Does Singapore love hawkers more than us?

Does Singapore love hawkers more than us?

I was absolutely thrilled when I learnt that Singapore was planning to open a version of the Chatuchak Weekend Market early next year.

Well, who wouldn't be happy to hear that a rich neighbour has a deep appreciation of our street culture? In fact, even the conservative Singapore media picked up on the story this month, and carried quite a few reports about the weekend market, which will also be called Chatuchak Market and will run from Feb 4 to May 3 at a department store.

According to reports, some 30 to 50 Thai vendors will be flown to the island state from Bangkok every week on a rotating basis.

Similarly, another Bangkok flea market "Artbox", which was first introduced to Singapore shoppers in 2017, proved to be a huge success again last month.

While our neighbour knows how to cash in on our street culture, the Thai authorities really have no idea. City officials tend to see our street culture as a "for-tourists-only" gig and have decided to take a tough stance on street vendors.

Senator and economist Sungsidth Piriyarangsan, who is leading a committee tasked with reducing poverty and inequality, called on Bangkok governor Aswin Kwanmuang this month to drop his plan to uproot street vendors and instead allocate parts of the city's pavements to them.

Mr Sungsidth pointed out that the ban on more than 900 locations over the past five years has adversely affected more than 200,000 street vendors and some five or six million city dwellers who want food at affordable prices. According to him, a new model involving both pedestrians and street vendors, as well as stricter cleanliness and hygiene regulations could be the answer.

In his opinion, a blanket ban will end up drawing a clear line between the so-called informal economy and the formal one. And the subsequent disappearance of the informal economy, Mr Sungsidth said, will directly affect the economy, as small businesses and low-income earners still rely on the informal sector for affordable goods and services.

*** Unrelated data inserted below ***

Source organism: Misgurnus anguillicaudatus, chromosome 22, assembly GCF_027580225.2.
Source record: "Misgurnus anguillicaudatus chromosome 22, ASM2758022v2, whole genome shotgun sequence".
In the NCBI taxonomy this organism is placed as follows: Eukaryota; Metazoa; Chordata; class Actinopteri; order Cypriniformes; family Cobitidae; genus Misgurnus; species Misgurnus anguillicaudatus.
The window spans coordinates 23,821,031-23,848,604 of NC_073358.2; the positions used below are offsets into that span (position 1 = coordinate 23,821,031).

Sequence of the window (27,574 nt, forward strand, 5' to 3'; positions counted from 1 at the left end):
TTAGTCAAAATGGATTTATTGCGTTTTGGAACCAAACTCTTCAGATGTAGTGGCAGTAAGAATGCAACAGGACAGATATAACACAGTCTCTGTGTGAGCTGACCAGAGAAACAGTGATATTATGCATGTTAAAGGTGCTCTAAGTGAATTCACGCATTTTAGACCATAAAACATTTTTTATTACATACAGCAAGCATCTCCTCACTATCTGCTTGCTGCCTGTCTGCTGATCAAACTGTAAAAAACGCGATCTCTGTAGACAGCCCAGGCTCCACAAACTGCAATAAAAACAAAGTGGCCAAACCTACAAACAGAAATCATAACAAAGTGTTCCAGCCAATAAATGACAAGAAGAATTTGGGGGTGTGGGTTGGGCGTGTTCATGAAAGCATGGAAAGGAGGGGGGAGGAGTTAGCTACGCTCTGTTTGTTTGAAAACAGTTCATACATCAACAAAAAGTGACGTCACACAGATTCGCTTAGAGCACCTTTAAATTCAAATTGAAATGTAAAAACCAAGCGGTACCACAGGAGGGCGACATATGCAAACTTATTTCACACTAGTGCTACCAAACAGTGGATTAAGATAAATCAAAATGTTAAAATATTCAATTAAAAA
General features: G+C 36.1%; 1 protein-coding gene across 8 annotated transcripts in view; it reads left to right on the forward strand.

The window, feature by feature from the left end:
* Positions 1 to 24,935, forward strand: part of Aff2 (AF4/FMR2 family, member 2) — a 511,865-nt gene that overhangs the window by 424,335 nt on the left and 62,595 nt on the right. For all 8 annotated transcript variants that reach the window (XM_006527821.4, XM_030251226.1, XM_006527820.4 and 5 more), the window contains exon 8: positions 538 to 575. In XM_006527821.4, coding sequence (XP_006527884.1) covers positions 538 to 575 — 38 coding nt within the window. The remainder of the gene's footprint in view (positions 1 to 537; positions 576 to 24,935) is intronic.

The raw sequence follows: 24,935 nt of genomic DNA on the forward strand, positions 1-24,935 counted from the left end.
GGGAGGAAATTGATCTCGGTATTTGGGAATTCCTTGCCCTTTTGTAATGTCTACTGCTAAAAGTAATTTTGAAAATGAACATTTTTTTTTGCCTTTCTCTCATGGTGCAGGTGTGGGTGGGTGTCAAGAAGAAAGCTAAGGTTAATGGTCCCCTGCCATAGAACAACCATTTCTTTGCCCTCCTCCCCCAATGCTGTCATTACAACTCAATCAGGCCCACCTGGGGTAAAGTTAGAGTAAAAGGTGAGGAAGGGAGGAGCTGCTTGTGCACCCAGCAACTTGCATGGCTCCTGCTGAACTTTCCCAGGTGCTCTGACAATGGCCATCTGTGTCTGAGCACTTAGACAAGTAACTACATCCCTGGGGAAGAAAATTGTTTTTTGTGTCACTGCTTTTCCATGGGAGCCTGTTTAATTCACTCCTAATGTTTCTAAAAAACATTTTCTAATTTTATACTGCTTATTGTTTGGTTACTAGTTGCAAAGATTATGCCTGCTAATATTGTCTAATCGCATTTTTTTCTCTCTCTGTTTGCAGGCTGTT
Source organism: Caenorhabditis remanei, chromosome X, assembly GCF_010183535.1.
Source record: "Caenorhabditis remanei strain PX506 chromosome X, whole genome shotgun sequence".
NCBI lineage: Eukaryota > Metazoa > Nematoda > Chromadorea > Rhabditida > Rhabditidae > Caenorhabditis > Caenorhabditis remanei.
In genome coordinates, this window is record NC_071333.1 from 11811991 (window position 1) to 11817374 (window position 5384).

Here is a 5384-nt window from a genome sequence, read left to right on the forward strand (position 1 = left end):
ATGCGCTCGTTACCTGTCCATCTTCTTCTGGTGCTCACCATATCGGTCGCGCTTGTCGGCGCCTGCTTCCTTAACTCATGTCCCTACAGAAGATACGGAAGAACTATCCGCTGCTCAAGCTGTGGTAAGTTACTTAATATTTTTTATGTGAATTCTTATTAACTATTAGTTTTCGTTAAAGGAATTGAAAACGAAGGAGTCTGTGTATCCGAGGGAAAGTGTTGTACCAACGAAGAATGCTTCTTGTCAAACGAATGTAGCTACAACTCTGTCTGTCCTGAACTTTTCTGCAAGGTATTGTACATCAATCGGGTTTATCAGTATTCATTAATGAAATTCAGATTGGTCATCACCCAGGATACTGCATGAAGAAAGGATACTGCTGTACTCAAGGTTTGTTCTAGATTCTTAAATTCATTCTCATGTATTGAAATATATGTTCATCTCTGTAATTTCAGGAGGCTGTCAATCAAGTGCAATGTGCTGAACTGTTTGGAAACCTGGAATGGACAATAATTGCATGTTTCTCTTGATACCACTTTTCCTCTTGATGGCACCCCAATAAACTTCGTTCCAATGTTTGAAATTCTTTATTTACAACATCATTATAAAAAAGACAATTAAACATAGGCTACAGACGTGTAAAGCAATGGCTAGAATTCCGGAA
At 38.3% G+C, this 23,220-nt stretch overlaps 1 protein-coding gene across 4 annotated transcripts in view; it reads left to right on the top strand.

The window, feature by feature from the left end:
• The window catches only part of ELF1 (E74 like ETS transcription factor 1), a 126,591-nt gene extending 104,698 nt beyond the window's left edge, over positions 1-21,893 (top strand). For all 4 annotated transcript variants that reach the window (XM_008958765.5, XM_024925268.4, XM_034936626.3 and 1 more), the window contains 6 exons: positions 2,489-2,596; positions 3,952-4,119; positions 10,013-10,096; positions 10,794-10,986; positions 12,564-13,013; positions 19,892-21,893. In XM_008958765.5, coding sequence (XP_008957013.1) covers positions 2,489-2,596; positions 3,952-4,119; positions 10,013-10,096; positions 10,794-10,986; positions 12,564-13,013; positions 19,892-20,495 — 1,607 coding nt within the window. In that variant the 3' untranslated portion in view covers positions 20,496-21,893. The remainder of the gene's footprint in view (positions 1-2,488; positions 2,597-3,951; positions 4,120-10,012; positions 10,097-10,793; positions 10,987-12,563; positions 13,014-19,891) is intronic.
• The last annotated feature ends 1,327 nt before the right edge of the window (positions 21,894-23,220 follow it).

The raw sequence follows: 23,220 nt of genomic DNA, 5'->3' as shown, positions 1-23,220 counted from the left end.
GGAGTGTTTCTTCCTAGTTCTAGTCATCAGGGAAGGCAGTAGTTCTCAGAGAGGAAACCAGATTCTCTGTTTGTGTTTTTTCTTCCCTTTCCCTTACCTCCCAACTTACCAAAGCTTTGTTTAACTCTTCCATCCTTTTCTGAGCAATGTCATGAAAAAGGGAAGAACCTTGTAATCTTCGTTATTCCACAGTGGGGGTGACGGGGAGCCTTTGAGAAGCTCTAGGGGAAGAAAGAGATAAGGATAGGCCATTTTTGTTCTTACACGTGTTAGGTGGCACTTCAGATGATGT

However, a few days after the senator posted his proposal on Facebook, City Hall spokesman Pongsakorn Kwanmuang, who also happens to be governor Aswin's son, was quick to counter the idea. City Hall, he said, was not planning to return the pavements reclaimed over the past five years back to the vendors.

The spokesman claimed the "set-zero" pavement reclamation policy is still necessary, as several sites were under mafia control. He also said that areas will be earmarked for street vendors based on a three-point criteria, namely pavements must be wide enough for stalls, pedestrians and wheelchair users to share; that the vendors are not related to mafia; and the area is kept clean and attractive.

Capt Pongsakorn also said that the aim was to bring back street food in three areas, namely Khao San, Chinatown and Silom, as part of a tourism promotion plan, which will be economically beneficial.

Though I agree with the City Hall spokesman in that mafia presence be removed and that vendors should learn to share their space with pedestrians, I still think he is missing the real point, in that street food is part of people's lives here.

Though Singapore's version of the Chatuchak Weekend Market may not be directly linked to the subject of Bangkok's street culture, both are part of an informal economy that millions of people, especially those from the low-income sector, rely upon.

It's an open secret that Singaporeans crave for a lively street culture after having their lives strictly managed for decades. Singapore began registering all hawkers in the 1910s, and eventually managed to move them off the streets into a properly governed space in the 1980s.

However, the island state's was not to put things in order. On the contrary, it has been trying hard to protect the industry because the Singapore government knows that more than half the population relies on street food.

The Hawker Centre Committee 3.0 was tasked by the government in 2016 to look into ways of reviving the industry, as they realised that existing stall owners will soon retire and their children may not be willing take over the business. They have also made hawker centres more attractive to the young generation by providing free wifi in certain spots.

This is not the first effort Singapore has made to recognise and better embrace the so-called informal sector. In March, Singapore officially applied for its Hawker Culture to be inscribed into Unesco's Representative List of Intangible Cultural Heritage of Humanity.

Yet Thailand appears to be going in the opposite direction, and if things continue this way, I won't be surprised if one day in the near future we end up importing Singapore's street culture.

Sirinya Wattanasukchai


Sirinya Wattanasukchai is a columnist for the Bangkok Post.

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